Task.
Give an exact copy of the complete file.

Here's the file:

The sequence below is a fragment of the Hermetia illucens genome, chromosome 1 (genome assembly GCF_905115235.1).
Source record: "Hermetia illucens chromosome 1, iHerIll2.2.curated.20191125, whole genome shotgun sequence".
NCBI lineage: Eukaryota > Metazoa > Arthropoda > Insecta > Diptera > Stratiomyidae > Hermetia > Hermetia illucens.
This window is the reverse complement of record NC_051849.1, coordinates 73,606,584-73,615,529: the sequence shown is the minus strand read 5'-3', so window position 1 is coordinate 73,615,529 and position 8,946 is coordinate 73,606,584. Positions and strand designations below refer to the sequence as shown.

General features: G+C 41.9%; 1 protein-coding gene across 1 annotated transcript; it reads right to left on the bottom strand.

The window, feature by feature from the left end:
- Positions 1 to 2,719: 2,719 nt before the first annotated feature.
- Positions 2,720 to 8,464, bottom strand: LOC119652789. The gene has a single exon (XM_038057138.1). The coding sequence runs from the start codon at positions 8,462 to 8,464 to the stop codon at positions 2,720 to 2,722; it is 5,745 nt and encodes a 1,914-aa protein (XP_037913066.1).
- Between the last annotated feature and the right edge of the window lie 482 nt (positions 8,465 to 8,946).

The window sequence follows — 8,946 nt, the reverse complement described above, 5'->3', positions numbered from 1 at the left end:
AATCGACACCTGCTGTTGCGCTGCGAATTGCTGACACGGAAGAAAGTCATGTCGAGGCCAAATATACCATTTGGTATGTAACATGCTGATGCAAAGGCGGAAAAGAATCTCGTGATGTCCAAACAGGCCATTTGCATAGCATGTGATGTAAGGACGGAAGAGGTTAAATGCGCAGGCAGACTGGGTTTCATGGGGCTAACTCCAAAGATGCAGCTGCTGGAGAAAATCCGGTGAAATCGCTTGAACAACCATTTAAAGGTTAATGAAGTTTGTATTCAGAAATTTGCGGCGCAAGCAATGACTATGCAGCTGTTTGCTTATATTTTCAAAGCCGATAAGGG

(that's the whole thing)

The sequence below is a fragment of the Hermetia illucens genome, chromosome 1 (genome assembly GCF_905115235.1).
Source record: "Hermetia illucens chromosome 1, iHerIll2.2.curated.20191125, whole genome shotgun sequence".
NCBI lineage: Eukaryota > Metazoa > Arthropoda > Insecta > Diptera > Stratiomyidae > Hermetia > Hermetia illucens.
This window is the reverse complement of record NC_051849.1, coordinates 73,606,584-73,615,529: the sequence shown is the minus strand read 5'-3', so window position 1 is coordinate 73,615,529 and position 8,946 is coordinate 73,606,584. Positions and strand designations below refer to the sequence as shown.

General features: G+C 41.9%; 1 protein-coding gene across 1 annotated transcript; it reads right to left on the bottom strand.

The window, feature by feature from the left end:
- Positions 1 to 2,719: 2,719 nt before the first annotated feature.
- Positions 2,720 to 8,464, bottom strand: LOC119652789. The gene has a single exon (XM_038057138.1). The coding sequence runs from the start codon at positions 8,462 to 8,464 to the stop codon at positions 2,720 to 2,722; it is 5,745 nt and encodes a 1,914-aa protein (XP_037913066.1).
- Between the last annotated feature and the right edge of the window lie 482 nt (positions 8,465 to 8,946).

The window sequence follows — 8,946 nt, the reverse complement described above, 5'->3', positions numbered from 1 at the left end:
AATCGACACCTGCTGTTGCGCTGCGAATTGCTGACACGGAAGAAAGTCATGTCGAGGCCAAATATACCATTTGGTATGTAACATGCTGATGCAAAGGCGGAAAAGAATCTCGTGATGTCCAAACAGGCCATTTGCATAGCATGTGATGTAAGGACGGAAGAGGTTAAATGCGCAGGCAGACTGGGTTTCATGGGGCTAACTCCAAAGATGCAGCTGCTGGAGAAAATCCGGTGAAATCGCTTGAACAACCATTTAAAGGTTAATGAAGTTTGTATTCAGAAATTTGCGGCGCAAGCAATGACTATGCAGCTGTTTGCTTATATTTTCAAAGCCGATAAGGG